As part of Microsoft’s 365 for business, the Azure Speech Service can assign transcriptions to people using their voice signature to track them, and in the demo we were given, had no trouble dealing with a variety of buzzwords and product names, which include periods, symbols, and acronyms.
Hololens 2’s augmented reality blurs the bounds between the assisted computing world Microsoft is building with Azure, and the real world that we inhabit. While Build 2019 might have kicked off with a botched Hololens 2 demo, Microsoft is still excited by its potential. Nadella told us about Philips and PTC using mixed reality to hit new thresholds of design and product development.
Microsoft seems to have stepped back from pushing its Cortana smart assistant in recent years, but Nadella proved that it’s still a major development for Microsoft. After purchasing Semantic Machines in 2018, Microsoft has been enhancing Cortana to become a multi-domain and multi-platform smart assistant.
Advancements in natural language understanding will make Cortana more versatile and useful to users looking to schedule their day and remind themselves of important appointments. By integrating with skills like calendars and even the user’s car, information can be pulled as required and new commands can be sent to different devices and platforms throughout the day to deliver a more uniform, universal smart assistant experience.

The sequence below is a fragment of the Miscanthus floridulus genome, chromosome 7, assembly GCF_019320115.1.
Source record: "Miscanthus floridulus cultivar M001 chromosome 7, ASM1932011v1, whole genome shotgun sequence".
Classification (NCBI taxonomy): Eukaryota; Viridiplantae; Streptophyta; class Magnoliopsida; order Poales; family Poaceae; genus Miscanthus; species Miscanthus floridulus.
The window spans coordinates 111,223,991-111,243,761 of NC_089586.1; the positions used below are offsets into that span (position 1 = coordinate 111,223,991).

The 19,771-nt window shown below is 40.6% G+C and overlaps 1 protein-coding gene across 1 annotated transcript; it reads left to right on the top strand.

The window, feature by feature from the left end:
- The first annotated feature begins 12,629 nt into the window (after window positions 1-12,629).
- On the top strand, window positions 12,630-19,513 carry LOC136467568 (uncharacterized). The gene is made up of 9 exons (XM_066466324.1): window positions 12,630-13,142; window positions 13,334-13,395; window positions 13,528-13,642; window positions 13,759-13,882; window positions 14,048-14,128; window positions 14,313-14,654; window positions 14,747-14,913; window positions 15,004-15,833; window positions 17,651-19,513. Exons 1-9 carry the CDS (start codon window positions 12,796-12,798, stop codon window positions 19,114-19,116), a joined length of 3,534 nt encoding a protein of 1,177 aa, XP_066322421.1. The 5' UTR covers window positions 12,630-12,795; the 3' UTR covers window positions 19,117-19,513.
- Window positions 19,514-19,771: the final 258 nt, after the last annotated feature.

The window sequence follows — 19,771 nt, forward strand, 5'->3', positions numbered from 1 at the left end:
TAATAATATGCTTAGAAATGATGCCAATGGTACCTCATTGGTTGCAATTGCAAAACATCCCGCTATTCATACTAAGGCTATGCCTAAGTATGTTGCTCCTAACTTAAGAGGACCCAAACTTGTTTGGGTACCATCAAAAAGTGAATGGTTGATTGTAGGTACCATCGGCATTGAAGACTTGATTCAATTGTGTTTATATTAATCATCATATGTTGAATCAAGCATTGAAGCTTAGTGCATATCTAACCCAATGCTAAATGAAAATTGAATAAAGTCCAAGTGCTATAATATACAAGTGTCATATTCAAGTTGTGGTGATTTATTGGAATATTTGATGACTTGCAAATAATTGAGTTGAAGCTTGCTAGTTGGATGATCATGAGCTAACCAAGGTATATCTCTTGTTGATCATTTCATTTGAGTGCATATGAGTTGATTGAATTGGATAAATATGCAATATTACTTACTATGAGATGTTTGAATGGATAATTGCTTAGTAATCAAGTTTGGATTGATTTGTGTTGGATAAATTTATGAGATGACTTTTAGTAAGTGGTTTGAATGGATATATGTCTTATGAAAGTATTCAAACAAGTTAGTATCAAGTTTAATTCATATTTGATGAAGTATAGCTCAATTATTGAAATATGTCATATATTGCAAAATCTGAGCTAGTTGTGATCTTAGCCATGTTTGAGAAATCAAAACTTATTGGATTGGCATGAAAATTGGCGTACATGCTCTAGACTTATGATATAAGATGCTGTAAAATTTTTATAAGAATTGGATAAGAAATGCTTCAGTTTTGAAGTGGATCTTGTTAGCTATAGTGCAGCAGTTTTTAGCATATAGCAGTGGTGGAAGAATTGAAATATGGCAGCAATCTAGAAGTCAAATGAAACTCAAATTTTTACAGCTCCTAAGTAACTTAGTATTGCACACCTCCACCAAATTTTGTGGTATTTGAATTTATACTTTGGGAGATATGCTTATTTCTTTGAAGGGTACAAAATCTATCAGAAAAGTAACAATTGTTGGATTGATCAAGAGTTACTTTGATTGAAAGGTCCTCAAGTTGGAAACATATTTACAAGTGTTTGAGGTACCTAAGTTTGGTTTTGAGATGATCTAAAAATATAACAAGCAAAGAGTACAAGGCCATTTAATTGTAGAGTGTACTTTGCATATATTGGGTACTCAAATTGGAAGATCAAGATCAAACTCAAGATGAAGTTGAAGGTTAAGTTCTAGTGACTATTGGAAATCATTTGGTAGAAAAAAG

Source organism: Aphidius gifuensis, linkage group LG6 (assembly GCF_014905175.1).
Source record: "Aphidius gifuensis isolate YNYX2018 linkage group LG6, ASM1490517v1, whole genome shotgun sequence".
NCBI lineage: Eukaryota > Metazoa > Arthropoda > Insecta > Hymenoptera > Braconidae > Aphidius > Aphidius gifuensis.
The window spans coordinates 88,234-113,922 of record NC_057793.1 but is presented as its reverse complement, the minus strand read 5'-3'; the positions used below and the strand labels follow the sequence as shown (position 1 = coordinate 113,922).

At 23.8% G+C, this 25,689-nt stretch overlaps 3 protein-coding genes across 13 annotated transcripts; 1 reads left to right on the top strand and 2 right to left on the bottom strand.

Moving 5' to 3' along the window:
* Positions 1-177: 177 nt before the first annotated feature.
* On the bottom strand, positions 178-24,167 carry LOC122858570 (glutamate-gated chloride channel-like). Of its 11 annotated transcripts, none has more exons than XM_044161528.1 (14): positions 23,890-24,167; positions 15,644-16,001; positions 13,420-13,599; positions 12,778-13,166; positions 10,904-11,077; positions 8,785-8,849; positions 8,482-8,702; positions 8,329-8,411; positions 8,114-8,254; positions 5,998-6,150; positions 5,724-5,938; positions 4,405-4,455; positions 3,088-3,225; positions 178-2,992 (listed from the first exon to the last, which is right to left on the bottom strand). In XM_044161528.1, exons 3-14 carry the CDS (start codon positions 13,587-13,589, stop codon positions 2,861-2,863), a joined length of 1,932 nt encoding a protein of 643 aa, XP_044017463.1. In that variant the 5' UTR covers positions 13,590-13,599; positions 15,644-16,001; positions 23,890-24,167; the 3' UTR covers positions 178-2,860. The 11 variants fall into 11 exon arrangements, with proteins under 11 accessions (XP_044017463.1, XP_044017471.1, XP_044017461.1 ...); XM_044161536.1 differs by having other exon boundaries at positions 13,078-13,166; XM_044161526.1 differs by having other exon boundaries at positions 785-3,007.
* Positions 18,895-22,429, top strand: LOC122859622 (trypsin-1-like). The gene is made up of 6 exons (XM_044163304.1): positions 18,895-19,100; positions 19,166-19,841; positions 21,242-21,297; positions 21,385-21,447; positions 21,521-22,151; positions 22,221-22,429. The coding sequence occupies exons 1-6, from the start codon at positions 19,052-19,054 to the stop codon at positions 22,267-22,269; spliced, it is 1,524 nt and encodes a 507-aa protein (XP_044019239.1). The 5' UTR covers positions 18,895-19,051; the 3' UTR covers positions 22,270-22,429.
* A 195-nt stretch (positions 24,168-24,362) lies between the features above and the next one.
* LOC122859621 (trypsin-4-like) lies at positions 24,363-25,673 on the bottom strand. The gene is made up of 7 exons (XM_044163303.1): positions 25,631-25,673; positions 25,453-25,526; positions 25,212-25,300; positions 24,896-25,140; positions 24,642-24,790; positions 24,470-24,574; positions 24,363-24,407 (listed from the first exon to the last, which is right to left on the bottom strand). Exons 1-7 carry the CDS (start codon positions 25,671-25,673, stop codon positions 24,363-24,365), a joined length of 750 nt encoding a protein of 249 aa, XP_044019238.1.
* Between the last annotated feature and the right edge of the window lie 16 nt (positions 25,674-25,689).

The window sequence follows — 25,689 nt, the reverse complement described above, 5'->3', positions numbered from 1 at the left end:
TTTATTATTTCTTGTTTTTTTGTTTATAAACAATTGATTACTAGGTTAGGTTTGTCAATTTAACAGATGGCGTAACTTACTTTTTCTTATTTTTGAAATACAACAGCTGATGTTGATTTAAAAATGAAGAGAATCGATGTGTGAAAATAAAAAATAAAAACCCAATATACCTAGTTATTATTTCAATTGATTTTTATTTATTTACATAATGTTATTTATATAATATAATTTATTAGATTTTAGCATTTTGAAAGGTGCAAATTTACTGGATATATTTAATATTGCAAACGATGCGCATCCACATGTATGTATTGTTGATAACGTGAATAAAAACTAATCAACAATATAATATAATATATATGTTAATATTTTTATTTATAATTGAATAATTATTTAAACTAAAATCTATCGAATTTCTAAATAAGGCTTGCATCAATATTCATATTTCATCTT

The company played a video demonstrating how Cortana Skills could play out in someone’s workday, seamlessly juggling schedules, calendars, contacts, and platforms.
Microsoft might be redesigning its flagship browser on the Chromium engine, but the company’s not giving up on its own clever developments in the browser space just yet. Edge is an open-source development, and Microsoft is keen to give back to that community. The browser is coming to every platform — Macs, mobile devices running Android and iOS, Windows systems, and more. Edge is being designed with end users and professionals in mind.
Bringing its collaborative innovations to the browser, Microsoft is enhancing Edge with new tools like Collections, which lets users save images, links, and products in a shareable space. Any of this can be sent via email, copied to the clipboard, or added to Office documents like Word and Excel. There’s even swift and automated formatting to make it easy to compare products or services.
Edge will soon have built-in support for Internet Explorer too, removing one of the major security concerns of older IE-compatible sites and services that would previously require using an outdated browser to access.
A customizable tab screen will give Edge a much more personal home screen as well, and contextual search results in the Bing search engine will be enhanced through links to other relevant information.
On the privacy front, Edge now has a variety of easy-to-understand privacy stances that a user can pick. It’s a three-tier system with automated blockers of certain trackers and adverts depending on your comfort sharing information with brands; malicious trackers are blocked for everyone.